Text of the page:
Two RNA based lifeforms 17 years apart and two very different reactions. What explains the different reactions is the position of China with regards to the rest of the world. China in 2003 was still a country that could not project power economically and diplomatically. The fact that China could convince Italy to sign on to the BRI is enormously significant. It would have been unthinkable back in 2003 that a NATO member would make that decision, but in the eyes of China, 2020 is a very different world. China today sees itself as having the power to influence major powers like Italy and to also influence multilateral institutions like the WHO.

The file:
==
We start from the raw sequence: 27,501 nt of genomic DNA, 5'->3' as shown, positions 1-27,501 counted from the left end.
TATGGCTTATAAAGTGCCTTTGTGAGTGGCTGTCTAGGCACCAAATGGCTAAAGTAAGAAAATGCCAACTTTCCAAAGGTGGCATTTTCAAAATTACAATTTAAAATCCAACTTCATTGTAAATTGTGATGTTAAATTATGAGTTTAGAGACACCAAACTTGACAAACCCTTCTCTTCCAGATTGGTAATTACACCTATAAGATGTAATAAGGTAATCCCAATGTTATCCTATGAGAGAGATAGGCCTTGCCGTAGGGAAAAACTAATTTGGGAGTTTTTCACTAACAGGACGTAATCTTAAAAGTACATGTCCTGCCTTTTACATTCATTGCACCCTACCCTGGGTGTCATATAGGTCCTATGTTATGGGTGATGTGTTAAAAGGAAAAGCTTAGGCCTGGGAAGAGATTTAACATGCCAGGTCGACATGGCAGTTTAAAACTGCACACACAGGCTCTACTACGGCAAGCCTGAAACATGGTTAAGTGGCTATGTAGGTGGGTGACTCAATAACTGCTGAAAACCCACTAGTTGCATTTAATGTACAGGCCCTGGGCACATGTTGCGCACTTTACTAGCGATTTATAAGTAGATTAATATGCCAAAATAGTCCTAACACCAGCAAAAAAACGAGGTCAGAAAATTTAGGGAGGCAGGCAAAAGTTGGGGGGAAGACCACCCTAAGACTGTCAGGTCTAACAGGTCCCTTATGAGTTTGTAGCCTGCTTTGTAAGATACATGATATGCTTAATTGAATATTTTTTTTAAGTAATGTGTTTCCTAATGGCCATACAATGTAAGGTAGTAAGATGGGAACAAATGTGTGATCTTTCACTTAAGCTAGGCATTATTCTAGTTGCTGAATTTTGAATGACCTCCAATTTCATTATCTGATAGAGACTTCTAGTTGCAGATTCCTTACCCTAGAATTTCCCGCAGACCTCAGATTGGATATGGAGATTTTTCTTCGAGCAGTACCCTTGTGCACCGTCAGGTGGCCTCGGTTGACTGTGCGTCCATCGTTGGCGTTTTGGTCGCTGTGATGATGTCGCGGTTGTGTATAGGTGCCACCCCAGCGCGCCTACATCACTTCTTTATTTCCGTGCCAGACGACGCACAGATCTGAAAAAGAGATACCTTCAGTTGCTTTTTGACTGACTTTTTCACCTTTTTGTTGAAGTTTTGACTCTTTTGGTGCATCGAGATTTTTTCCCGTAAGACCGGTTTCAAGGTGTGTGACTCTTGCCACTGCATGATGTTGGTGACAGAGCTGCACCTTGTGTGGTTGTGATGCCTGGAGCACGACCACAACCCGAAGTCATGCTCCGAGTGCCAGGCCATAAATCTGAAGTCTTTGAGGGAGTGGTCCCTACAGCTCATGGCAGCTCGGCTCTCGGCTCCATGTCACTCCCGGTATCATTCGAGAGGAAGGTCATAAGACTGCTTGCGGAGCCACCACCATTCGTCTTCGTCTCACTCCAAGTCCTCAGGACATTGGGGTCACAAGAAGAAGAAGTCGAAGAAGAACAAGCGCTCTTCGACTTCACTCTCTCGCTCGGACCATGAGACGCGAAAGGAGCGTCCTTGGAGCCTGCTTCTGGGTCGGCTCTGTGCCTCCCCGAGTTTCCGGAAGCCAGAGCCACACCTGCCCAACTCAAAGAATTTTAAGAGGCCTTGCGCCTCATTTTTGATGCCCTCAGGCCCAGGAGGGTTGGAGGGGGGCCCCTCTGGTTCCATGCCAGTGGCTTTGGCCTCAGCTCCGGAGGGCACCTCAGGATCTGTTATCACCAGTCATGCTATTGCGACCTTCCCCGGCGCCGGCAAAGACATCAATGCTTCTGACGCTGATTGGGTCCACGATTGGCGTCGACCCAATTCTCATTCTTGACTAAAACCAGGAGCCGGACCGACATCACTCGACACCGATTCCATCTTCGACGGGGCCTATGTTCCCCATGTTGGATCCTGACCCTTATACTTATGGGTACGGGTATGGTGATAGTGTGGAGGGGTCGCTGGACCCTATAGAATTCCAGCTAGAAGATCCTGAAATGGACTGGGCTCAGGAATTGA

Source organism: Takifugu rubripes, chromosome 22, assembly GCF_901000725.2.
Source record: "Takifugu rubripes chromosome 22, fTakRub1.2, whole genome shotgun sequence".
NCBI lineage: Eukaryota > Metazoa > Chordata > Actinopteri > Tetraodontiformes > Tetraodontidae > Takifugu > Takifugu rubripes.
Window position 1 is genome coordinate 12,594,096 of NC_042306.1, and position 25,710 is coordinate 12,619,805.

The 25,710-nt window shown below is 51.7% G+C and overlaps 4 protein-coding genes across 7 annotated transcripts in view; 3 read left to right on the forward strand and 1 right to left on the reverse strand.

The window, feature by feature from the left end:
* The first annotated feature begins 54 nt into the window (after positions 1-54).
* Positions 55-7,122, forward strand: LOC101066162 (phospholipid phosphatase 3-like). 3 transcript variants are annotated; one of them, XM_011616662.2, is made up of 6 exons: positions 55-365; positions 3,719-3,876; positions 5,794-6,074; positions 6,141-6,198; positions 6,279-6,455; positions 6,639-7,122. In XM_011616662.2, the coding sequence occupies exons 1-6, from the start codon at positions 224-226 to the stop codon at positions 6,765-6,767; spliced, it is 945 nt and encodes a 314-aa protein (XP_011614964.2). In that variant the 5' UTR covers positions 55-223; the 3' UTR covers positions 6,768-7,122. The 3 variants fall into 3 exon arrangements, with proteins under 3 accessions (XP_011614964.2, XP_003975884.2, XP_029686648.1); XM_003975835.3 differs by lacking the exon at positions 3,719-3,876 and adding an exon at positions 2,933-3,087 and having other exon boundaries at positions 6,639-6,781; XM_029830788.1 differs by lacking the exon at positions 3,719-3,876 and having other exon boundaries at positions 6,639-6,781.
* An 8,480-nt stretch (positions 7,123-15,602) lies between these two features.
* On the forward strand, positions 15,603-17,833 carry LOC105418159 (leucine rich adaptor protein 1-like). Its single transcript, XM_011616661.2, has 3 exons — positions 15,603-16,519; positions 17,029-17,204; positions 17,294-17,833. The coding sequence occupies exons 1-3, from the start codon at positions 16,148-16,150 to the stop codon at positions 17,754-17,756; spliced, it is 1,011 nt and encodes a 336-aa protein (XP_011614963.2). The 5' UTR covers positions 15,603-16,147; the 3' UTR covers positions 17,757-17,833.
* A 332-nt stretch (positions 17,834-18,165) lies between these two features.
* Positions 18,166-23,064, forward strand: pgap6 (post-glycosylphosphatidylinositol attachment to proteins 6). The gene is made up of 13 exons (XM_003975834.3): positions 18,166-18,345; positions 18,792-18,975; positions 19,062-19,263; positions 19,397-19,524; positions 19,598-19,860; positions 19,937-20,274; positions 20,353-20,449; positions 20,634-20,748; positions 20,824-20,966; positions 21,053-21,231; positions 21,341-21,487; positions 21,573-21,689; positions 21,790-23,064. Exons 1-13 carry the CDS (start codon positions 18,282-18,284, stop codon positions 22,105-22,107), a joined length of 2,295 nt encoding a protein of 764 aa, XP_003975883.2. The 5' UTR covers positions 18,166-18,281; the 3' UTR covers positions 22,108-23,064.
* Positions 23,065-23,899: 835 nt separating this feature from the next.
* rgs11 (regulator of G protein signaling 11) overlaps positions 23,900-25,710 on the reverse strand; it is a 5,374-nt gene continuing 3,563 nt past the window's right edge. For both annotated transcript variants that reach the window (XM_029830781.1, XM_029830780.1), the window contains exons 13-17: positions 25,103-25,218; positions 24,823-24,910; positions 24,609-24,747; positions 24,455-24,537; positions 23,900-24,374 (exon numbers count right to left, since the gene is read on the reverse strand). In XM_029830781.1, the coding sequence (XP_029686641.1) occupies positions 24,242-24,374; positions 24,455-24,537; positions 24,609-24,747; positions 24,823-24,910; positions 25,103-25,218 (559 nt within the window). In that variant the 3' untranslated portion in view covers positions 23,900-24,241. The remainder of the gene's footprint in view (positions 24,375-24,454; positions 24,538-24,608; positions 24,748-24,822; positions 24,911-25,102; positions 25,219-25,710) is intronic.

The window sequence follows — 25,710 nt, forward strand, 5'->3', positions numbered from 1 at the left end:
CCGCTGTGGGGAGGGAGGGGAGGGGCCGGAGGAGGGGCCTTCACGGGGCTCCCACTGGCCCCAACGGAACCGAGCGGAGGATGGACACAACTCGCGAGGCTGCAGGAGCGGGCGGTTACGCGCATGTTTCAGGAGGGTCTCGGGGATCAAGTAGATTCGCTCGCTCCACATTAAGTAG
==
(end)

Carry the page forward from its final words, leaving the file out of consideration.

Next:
China might make incremental gains on the margins in the current economic environment but one should be cautious about presenting this as an opportunity for China to make inroads into various countries. BRI projects that have already broken ground will be sustained by Chinese companies that will be hungry for a source of demand, but countries will be even more wary now of infrastructure projects that are dependent on Chinese supply chains – which is literally every BRI project. With regards to multilateral institutions, the outlook seems to be somber. There is a distinct lack of leadership and coordination. It took decades to build the deep diplomatic channels that sustained these institutions but it seems like mere years would be enough to dismantle them. The hollowing out of international institutions will not mean that they will become irrelevant. They will remain relevant, but their relevance will be to China and not to the nations of the world.